APPLEBY AND THE OSPREYS by Michael Innes

APPLEBY AND THE OSPREYS

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KIRKUS REVIEW

This welcome appearance by Innes' Sir John Appleby--by rough count his 30th outing since arriving on the scene in 1936--is rather morbidly offered as ""what may prove to be Appleby's final performance."" Though now 80, however, Innes--the grand old don of British mystery fiction--seems in fine fettle here, with enough dry wit and relaxed erudition to compensate for a slender, ho-hum plot. Lord Osprey of Clusters (a vast country manse on a bit of island surrounded by muddy water) has been found dead in his library, stabbed in the throat. So retired super-cop Appleby, a neighbor and acquaintance, reluctantly agrees to help in the sleuthing. . .and tidies things up in about 24 hours. At first the likely culprit would seem to be the local tavernkeeper, whose nubile daughter was allegedly ravished by dirty old Lord O. But Appleby focuses instead on Lord O.'s famous coin collection, which is hidden somewhere in the house. And, besides the inevitable butler, the suspects (down for a weekend house-party, of course) include Lord O.'s sullen son, his flaky brother-in-law (a coin scholar), and two ladies with their own numismatic obsessions. The puzzle is paper-thin, nearly transparent; there's virtually no action (aside from a Hitchcockian last-page demise for the killer). But devotees of refined English mystery-comedy will find this a tasty little morsel--with suave repartee (though Appleby's straight-faced use of the ""nigger in the woodpile"" expression should have been edited out), gently chortling narration, and a country house whose odd features include a bona fide ""trompe-l'oeil trompe-l'oeil.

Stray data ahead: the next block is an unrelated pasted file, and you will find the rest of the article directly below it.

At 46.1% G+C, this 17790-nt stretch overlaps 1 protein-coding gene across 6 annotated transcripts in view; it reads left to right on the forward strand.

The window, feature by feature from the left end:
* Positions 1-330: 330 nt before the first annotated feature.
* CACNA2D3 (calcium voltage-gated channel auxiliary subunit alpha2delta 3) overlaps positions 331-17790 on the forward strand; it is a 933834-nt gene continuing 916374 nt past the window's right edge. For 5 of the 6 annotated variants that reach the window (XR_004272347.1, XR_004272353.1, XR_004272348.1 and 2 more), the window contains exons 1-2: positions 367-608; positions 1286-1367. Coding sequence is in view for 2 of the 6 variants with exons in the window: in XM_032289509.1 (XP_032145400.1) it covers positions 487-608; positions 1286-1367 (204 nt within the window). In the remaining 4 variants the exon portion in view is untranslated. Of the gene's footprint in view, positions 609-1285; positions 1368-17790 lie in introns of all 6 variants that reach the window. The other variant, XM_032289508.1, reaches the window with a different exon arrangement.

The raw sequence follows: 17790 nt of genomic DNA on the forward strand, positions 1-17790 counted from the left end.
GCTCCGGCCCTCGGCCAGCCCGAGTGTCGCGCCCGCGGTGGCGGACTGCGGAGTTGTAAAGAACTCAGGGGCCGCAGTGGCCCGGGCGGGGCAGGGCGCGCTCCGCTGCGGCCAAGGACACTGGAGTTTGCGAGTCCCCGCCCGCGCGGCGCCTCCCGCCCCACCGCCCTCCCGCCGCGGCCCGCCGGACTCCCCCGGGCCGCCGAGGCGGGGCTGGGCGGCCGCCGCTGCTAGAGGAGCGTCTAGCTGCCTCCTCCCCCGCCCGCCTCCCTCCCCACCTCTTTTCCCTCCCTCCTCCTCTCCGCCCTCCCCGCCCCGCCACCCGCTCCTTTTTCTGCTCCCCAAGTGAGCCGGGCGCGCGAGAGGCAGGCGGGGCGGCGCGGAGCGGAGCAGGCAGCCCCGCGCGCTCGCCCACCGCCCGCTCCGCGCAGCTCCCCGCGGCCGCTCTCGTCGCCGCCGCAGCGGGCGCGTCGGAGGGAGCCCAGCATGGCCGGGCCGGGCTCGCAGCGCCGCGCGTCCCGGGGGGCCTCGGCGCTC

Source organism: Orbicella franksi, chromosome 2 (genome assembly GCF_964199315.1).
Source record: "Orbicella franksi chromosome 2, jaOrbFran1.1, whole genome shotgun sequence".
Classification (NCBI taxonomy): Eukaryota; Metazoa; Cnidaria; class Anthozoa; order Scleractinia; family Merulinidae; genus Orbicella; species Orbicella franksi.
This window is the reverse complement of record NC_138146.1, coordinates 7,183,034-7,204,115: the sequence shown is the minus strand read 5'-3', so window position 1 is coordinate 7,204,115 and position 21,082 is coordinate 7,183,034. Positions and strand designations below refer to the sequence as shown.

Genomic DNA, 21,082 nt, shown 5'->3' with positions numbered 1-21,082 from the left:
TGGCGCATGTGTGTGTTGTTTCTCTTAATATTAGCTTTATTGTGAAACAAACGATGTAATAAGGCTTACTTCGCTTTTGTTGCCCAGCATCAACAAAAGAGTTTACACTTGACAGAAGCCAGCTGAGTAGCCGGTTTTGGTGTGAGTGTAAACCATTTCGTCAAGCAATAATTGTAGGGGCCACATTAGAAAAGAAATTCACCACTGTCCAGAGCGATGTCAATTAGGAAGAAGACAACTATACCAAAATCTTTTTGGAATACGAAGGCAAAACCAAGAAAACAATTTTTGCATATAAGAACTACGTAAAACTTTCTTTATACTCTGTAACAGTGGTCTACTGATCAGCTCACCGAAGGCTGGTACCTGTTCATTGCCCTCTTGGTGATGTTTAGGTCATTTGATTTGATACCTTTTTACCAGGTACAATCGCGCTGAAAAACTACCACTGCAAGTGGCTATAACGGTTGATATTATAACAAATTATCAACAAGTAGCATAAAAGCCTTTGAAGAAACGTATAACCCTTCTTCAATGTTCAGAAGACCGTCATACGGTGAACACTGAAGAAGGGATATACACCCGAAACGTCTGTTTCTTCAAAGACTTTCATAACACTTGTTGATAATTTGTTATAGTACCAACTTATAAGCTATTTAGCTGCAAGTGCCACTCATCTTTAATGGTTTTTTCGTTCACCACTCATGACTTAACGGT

Pub Date: June 1st, 1987
Publisher: Dodd, Mead